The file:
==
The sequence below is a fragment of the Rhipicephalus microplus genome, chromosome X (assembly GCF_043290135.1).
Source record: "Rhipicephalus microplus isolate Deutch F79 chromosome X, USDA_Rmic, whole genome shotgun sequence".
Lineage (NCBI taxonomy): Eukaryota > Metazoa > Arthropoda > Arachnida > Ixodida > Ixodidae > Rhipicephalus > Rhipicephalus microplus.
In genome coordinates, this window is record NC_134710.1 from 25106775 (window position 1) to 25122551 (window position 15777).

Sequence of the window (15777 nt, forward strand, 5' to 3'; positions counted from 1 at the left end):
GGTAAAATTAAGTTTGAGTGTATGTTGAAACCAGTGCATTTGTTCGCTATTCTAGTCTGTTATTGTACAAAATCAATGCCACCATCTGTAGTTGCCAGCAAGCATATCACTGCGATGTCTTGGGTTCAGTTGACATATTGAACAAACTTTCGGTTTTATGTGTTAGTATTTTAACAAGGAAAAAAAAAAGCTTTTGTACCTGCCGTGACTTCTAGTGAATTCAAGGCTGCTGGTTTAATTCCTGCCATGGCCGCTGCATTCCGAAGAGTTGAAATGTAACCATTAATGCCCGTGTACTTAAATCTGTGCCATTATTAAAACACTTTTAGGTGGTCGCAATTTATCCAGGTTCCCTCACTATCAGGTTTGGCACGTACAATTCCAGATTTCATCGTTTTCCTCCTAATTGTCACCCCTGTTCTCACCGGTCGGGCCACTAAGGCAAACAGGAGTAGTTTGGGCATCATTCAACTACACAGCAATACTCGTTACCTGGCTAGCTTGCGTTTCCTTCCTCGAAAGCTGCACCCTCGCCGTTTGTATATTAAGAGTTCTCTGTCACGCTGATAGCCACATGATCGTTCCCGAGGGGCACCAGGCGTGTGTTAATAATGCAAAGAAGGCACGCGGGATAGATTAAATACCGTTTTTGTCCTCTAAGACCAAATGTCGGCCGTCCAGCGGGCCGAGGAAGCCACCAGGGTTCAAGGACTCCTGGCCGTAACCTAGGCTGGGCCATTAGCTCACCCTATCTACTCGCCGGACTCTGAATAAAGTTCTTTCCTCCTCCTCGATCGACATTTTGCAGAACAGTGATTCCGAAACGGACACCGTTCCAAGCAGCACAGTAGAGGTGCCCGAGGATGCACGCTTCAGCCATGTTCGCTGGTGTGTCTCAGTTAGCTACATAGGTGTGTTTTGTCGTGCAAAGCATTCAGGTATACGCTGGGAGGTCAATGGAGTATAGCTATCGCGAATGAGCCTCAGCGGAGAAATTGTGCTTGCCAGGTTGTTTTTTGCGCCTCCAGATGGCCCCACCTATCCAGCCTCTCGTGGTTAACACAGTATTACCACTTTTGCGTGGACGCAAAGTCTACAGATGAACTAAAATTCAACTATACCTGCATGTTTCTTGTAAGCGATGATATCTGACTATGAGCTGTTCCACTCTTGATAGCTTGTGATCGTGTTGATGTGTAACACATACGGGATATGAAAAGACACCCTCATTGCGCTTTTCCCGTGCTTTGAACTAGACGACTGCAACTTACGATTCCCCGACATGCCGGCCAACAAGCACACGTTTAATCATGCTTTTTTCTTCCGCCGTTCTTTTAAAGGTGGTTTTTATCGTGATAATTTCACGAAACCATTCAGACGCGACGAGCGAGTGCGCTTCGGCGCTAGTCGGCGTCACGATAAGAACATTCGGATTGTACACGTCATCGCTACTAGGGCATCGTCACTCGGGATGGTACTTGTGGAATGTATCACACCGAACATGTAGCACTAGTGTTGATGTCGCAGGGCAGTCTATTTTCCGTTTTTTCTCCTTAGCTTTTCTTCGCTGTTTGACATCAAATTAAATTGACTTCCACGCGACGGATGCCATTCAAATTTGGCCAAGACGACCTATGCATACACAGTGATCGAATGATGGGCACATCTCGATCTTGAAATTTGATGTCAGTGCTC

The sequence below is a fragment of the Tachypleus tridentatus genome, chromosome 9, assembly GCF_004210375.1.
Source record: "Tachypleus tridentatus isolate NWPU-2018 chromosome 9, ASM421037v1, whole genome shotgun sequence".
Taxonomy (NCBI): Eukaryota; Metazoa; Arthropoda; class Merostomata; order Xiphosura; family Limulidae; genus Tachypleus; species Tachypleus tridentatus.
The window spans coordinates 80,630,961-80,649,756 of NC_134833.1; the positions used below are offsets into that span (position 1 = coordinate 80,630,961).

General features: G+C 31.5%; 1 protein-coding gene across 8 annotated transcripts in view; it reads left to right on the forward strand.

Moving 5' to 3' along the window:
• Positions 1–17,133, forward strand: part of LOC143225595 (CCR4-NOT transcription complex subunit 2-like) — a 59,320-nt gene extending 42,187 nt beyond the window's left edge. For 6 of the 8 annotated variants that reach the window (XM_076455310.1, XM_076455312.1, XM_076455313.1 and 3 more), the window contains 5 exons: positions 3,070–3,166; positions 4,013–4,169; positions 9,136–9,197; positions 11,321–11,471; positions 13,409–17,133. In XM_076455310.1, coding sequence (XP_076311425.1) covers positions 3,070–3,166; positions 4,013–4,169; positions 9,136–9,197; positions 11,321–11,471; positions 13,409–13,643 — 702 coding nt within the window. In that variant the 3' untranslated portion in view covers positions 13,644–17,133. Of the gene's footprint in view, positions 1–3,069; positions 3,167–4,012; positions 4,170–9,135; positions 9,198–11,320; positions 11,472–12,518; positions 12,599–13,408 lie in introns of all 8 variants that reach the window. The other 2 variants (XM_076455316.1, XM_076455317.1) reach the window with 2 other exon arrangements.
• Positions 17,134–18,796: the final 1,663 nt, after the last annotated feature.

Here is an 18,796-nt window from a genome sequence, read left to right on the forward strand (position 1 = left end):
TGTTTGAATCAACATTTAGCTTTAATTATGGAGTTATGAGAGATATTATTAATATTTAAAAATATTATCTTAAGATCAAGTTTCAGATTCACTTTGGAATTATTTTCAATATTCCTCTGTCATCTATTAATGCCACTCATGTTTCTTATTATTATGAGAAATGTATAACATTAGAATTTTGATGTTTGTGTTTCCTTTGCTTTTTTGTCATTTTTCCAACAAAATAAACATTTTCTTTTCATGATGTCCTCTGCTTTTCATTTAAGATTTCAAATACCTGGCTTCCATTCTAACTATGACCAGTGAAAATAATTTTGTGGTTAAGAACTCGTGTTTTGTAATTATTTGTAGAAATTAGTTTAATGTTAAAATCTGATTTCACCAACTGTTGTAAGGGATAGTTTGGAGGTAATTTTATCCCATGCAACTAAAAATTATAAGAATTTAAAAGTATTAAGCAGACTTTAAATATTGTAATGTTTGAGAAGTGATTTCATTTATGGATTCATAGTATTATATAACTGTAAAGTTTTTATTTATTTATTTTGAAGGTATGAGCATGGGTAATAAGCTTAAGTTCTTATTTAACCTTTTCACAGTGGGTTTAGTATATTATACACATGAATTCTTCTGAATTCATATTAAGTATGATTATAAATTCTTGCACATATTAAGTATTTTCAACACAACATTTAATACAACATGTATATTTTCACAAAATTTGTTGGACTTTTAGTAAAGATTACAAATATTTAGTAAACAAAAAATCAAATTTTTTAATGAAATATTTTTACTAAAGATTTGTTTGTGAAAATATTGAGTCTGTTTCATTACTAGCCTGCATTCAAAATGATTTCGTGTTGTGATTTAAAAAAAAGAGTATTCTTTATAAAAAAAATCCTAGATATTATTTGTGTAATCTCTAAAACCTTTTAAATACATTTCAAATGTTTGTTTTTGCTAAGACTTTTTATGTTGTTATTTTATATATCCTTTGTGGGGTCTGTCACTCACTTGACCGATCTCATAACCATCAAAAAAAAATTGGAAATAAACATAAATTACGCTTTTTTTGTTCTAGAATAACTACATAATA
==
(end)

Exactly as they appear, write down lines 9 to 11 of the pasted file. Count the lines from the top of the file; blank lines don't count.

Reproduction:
Taxonomy (NCBI): Eukaryota; Metazoa; Arthropoda; class Merostomata; order Xiphosura; family Limulidae; genus Tachypleus; species Tachypleus tridentatus.
The window spans coordinates 80,630,961-80,649,756 of NC_134833.1; the positions used below are offsets into that span (position 1 = coordinate 80,630,961).

General features: G+C 31.5%; 1 protein-coding gene across 8 annotated transcripts in view; it reads left to right on the forward strand.